Viral Anxiety and COVID-19
As we are all aware, we have recently been faced with the news of a novel disease (COVID-19) that is spreading quickly around the world. Experts are now classifying this virus as a pandemic, which means that it has spread worldwide and affects a large number of people. This classification does not change the disease’s severity or the response to help control it. Since this virus is so new, we are learning more information about it everyday… and, as with anything unknown, the anxiety it is generating is significant. As we evaluate responses to the virus (both our own and those of our communities, country, and world), it is important that we know how to respond effectively. Read on to learn more about what we do know, how to stay informed, and the role anxiety plays in creating dangerous situations.
What do we know about COVID-19?
How does the disease spread?
- COVID-19 spreads via respiratory droplets released in the cough or sneeze of an infected person when people are within six feet of one another.
- Infected individuals seem to be most contagious when they are most symptomatic.
- Non-primary transmission may also include touching contaminated surfaces and then touching your eyes, mouth, or nose; or coming into contact with an infected individual who is not yet showing symptoms.
What are COVID-19’s symptoms and how dangerous is it?
- Symptoms include a fever, cough and shortness of breath within 2-14 days of exposure to an infected individual.
- So far, the severity of symptoms seems to be contained to those who are over 65 and those who have underlying conditions or compromised immunity. (Yes, there are some isolated cases of younger people dying with no known underlying illness. There will always be outliers. Stay focused on the big picture.)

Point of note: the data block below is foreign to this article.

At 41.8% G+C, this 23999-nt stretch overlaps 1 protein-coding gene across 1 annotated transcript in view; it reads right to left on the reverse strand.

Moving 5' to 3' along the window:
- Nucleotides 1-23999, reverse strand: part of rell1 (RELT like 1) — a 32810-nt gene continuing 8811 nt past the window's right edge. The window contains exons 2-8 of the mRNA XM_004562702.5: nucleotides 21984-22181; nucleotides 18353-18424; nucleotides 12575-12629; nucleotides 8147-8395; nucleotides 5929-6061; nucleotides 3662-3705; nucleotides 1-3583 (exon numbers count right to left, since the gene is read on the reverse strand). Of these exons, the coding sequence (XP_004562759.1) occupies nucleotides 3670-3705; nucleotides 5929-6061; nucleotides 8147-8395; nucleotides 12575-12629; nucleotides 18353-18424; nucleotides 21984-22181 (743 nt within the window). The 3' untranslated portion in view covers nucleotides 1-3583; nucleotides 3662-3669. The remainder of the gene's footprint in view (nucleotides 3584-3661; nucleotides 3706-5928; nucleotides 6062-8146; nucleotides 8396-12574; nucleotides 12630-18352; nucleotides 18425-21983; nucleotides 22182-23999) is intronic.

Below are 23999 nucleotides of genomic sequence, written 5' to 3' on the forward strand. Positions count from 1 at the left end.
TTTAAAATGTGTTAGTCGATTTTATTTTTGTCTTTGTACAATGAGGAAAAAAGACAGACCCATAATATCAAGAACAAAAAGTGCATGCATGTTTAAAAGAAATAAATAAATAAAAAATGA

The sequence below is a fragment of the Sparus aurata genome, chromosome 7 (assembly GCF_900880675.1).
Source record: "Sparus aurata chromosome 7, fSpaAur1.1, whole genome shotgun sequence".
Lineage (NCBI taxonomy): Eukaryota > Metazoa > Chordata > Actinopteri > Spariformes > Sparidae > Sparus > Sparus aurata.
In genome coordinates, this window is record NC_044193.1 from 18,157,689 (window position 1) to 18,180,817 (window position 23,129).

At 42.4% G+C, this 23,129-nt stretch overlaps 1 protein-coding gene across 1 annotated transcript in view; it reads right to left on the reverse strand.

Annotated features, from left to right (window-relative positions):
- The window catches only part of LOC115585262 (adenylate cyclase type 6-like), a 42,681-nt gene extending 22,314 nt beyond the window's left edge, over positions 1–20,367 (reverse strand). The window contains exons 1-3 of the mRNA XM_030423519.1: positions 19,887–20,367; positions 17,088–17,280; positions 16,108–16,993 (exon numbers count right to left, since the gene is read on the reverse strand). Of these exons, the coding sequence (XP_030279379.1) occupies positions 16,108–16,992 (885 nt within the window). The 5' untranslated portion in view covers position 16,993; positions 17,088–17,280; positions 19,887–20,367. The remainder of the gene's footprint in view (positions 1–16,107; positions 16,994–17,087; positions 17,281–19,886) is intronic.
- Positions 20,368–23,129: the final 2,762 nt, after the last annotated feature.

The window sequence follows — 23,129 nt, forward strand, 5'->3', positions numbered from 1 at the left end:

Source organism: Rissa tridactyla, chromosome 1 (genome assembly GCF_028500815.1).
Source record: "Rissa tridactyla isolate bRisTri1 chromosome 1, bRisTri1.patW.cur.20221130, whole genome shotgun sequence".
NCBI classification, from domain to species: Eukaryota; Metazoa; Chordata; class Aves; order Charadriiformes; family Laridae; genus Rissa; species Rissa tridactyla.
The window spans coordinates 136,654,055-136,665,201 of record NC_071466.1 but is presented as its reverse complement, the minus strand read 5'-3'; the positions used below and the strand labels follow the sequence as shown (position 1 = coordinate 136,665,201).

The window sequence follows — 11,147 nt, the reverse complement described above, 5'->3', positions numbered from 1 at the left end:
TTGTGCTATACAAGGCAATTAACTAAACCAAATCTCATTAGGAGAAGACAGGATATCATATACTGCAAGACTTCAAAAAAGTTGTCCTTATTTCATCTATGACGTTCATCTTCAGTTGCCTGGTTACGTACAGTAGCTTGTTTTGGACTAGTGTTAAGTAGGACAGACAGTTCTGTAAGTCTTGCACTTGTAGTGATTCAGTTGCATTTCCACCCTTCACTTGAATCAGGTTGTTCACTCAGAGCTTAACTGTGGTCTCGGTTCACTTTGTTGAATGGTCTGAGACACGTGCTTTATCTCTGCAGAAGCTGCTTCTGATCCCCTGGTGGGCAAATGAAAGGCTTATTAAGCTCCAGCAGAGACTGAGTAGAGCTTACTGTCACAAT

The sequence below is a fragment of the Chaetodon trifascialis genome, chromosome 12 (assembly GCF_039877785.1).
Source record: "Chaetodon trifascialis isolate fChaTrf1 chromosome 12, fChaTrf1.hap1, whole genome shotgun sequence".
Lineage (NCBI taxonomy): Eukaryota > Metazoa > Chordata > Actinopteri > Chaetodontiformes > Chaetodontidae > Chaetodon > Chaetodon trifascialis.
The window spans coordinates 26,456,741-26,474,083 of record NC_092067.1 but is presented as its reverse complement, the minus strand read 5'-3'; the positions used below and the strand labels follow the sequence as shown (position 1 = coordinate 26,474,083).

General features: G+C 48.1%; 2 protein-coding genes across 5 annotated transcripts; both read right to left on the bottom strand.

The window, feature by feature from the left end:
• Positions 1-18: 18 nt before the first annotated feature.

- Children seem to be at less risk for developing more serious symptoms and no deaths have been reported in children under nine.
- About 80% of those infected have mild symptoms, and there are likely more community cases where symptoms have been mild to non-existent, so much so that they were not recognized. For more information about the mathematics of outbreaks and what the math says about this outbreak, read The Coronavirus, by the Numbers.
How do we prevent getting and giving COVID-19?
- Wash your hands for at least 20 seconds (sing the ABCs) with soap and water after blowing your nose, coughing/sneezing, using the bathroom, and before preparing or eating food;
- Avoid touching your face with unwashed hands;
- Cover your cough/sneeze with a tissue and then throw the tissue in the trash;
- If you get sick, please stay home, avoid public areas and public transportation, and limit contact with people and pets. If you have a therapy appointment, please call to cancel and take care of yourself. Telehealth is available if you’ve been exposed and are either sick or quarantined.
Resources for staying grounded as new information unfolds: